Who was Roy Cohn? Like a sort of dark-matter Forrest Gump, the lawyer, fixer, and Manhattan bon vivant always seemed to find himself at the center of some 20th-century cultural touchstone: the Julius and Ethel Rosenberg trial, the McCarthy hearings, the Mafia, the political rise of Ronald Reagan, Studio 54.
But why Roy Cohn now? Most likely because of his enduring impact, more than three decades after his death, as the attorney and later spiritual mentor to a young real estate developer named Donald Trump, whose working principles and ethical worldview (as it were) he shaped more than any single person, perhaps, than the future 45th U.S. President’s own late father, Fred.
“From the very beginning, he was flamboyant, he was ruthless, and always controversial,” Jane Pauley intones in a voiceover from a vintage news reel, one of dozens that director Matt Tyrnauer (Valentino: The Last Emperor) has access to, along with a plethora of talking heads — relatives, old friends, combatants, and sworn enemies, all of which Cohn appeared to have had in spades.
Even those strong words underplay a man who cut a swath through New York, and eventually the nation, with a sort of hammer-shark single-mindedness that belied both the limits of human endeavor and the available hours in a day. He did it with a shark’s amorality, too, following a code that boiled down, essentially, to Whatever It Takes.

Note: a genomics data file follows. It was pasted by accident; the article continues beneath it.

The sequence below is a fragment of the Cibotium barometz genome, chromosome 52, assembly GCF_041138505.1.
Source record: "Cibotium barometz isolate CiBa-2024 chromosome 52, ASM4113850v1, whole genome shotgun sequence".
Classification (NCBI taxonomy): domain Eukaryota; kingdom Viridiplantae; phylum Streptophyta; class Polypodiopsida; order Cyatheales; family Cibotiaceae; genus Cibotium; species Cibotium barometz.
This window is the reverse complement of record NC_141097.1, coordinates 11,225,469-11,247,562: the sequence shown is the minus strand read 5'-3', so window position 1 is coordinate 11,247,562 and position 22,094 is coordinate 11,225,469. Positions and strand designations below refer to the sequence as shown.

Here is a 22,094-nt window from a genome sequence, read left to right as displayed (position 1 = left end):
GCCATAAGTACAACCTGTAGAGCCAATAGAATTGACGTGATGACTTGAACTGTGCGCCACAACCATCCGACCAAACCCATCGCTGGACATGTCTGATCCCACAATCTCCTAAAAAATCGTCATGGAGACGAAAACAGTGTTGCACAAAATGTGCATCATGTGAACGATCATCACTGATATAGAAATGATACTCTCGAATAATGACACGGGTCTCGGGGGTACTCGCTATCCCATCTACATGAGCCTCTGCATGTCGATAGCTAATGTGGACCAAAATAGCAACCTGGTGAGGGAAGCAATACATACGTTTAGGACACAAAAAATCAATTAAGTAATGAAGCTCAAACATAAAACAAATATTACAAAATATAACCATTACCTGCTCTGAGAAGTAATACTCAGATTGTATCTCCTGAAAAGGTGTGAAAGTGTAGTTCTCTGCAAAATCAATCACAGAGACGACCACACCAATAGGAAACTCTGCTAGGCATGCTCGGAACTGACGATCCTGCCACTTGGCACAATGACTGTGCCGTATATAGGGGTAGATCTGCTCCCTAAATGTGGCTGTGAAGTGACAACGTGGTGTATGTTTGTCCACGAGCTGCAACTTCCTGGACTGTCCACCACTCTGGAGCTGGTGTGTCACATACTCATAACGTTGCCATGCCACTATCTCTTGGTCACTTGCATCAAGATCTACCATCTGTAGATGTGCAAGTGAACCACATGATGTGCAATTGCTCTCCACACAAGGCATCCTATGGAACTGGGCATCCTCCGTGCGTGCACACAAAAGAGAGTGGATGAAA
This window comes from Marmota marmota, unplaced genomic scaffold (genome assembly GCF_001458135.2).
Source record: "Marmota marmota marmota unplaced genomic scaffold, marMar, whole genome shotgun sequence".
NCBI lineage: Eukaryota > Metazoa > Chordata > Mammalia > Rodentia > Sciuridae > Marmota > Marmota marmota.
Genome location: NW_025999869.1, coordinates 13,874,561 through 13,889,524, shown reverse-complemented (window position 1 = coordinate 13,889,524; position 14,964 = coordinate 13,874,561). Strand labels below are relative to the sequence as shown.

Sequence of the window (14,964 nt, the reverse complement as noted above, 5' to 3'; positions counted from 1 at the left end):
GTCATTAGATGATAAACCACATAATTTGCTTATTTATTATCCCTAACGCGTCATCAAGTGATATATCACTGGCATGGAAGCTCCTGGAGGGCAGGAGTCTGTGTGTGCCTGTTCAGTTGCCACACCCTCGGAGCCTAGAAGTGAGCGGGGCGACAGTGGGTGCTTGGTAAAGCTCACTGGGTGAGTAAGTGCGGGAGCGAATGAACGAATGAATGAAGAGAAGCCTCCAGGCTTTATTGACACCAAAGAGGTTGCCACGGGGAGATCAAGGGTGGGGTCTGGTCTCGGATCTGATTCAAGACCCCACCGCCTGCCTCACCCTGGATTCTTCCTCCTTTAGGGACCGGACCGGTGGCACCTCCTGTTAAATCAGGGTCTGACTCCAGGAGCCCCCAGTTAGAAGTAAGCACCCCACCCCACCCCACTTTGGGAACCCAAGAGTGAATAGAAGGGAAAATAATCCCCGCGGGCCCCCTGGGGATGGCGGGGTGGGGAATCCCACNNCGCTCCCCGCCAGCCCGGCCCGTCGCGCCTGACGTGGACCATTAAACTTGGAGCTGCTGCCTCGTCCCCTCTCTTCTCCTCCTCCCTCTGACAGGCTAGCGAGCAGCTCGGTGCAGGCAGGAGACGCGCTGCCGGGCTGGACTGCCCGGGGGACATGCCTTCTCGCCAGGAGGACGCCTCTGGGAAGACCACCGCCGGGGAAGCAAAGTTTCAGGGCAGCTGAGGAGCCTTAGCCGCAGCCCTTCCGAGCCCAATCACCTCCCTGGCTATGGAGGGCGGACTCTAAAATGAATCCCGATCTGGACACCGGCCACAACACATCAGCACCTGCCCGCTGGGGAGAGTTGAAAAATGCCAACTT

Those extremes earned him grateful lifelong clients, and (often misbegotten) millions in his own bank account; it also led to terrible miscarriages of justice and in more than one case, an innocent person’s death. Cohn’s own passing, from AIDS-related illness, was also one of the central hypocrisies of his life; till the end, he never apologized, never explained, and never admitted to a single moment of regret.
Donald Trump was less kind, essentially abandoning him after his then still-secret diagnosis. Tyrnauer smartly doesn’t overplay the symbolism of their relationship, or work too hard to connect the dots; it’s all there to take or leave in the film’s shrewd, illuminating exploration of a man whose influence, for better or worse, may have far outdone even his wildest dreams. B+
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